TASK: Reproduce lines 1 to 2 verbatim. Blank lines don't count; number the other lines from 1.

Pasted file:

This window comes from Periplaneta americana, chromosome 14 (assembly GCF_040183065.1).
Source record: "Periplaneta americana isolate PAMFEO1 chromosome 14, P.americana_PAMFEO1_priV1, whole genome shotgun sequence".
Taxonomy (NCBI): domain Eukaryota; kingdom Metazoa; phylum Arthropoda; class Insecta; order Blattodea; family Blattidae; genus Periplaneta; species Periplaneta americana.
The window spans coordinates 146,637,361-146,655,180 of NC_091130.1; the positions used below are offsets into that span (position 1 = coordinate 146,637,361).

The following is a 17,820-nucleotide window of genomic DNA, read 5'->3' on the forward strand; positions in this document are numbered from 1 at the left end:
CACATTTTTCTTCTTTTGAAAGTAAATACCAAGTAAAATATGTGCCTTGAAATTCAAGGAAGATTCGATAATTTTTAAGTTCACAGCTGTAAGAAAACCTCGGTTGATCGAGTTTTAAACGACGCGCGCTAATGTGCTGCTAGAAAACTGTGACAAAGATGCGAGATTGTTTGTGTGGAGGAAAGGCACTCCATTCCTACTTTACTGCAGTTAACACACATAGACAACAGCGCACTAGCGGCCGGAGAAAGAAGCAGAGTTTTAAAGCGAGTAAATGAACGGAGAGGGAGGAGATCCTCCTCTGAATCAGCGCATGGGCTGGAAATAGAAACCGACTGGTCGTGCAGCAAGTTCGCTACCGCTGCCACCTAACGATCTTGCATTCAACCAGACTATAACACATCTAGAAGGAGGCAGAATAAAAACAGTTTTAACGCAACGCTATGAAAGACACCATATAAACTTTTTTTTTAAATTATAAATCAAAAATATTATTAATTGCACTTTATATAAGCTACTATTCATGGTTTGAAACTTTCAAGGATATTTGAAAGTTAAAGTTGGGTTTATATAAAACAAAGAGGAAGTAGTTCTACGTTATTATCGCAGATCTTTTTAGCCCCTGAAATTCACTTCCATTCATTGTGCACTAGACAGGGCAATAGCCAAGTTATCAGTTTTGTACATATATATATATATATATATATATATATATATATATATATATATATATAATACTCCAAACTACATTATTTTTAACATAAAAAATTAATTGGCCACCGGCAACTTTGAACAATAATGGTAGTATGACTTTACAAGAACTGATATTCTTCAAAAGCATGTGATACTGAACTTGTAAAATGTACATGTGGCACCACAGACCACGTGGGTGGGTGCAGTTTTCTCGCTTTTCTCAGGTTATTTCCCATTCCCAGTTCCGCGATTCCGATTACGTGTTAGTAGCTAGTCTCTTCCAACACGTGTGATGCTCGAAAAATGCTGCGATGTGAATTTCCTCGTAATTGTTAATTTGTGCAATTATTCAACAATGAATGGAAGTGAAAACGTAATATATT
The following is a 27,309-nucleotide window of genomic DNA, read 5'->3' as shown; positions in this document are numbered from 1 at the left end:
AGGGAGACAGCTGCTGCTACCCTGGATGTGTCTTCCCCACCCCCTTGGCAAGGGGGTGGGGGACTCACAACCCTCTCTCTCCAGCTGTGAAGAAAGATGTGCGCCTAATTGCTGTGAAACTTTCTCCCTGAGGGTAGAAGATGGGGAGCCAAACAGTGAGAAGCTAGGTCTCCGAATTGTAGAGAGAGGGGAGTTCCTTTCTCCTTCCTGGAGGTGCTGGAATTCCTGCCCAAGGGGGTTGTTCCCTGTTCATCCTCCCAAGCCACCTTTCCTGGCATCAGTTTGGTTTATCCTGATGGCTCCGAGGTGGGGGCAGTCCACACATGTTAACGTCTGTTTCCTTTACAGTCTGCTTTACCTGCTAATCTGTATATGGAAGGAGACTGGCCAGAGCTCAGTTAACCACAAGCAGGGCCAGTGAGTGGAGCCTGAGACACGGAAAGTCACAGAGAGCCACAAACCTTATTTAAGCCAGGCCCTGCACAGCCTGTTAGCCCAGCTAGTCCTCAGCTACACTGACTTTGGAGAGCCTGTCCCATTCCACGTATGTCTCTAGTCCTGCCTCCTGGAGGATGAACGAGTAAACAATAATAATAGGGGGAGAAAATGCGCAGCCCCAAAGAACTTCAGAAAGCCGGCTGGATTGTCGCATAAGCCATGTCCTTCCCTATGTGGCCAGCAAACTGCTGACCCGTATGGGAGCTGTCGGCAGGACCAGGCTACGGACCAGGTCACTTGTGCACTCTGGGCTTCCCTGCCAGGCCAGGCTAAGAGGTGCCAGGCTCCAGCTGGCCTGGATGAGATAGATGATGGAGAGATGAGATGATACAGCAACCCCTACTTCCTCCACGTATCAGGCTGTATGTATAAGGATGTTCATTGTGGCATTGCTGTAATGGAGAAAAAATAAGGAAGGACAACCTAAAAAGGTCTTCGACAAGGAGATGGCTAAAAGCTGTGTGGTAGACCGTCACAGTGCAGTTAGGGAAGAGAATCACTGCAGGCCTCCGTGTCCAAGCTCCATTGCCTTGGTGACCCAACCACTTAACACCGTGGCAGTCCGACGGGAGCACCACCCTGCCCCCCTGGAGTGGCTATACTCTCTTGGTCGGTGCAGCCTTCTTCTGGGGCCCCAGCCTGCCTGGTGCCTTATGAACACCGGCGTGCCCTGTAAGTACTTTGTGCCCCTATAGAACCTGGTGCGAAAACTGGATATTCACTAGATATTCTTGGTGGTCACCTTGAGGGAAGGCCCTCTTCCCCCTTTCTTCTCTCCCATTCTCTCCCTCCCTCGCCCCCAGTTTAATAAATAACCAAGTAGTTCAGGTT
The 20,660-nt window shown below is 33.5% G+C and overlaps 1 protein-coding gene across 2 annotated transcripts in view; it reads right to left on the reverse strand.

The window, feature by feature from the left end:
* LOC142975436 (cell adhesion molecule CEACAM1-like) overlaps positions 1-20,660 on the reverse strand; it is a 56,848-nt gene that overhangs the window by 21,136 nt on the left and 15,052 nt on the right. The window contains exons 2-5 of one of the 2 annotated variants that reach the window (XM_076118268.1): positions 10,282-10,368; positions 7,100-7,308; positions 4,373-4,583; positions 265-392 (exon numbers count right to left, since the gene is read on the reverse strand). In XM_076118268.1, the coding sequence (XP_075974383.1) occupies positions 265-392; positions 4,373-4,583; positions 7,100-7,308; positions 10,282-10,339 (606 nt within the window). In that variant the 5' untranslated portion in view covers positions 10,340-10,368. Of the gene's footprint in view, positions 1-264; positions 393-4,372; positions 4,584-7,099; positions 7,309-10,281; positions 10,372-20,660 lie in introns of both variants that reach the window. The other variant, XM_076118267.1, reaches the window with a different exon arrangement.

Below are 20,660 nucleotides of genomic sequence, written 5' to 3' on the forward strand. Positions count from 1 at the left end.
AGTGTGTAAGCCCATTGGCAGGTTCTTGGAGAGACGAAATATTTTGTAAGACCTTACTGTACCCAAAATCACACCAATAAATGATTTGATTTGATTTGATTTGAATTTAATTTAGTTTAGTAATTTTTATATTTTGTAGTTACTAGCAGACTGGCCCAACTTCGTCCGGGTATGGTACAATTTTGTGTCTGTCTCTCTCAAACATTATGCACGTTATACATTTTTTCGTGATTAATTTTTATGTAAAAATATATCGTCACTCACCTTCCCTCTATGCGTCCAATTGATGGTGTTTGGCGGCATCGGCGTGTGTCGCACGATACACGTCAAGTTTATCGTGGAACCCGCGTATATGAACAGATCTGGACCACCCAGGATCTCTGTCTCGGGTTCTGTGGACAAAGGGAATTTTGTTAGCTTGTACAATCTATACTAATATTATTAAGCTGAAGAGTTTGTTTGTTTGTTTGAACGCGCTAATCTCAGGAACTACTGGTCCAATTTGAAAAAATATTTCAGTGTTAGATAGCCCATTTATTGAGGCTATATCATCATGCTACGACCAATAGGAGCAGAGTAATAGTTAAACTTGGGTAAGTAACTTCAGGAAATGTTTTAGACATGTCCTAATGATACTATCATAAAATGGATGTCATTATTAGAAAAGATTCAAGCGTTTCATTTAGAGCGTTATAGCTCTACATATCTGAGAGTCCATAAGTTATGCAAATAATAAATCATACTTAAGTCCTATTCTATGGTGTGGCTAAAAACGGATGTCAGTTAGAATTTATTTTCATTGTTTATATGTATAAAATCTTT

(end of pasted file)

This window comes from Periplaneta americana, chromosome 14 (assembly GCF_040183065.1).
Source record: "Periplaneta americana isolate PAMFEO1 chromosome 14, P.americana_PAMFEO1_priV1, whole genome shotgun sequence".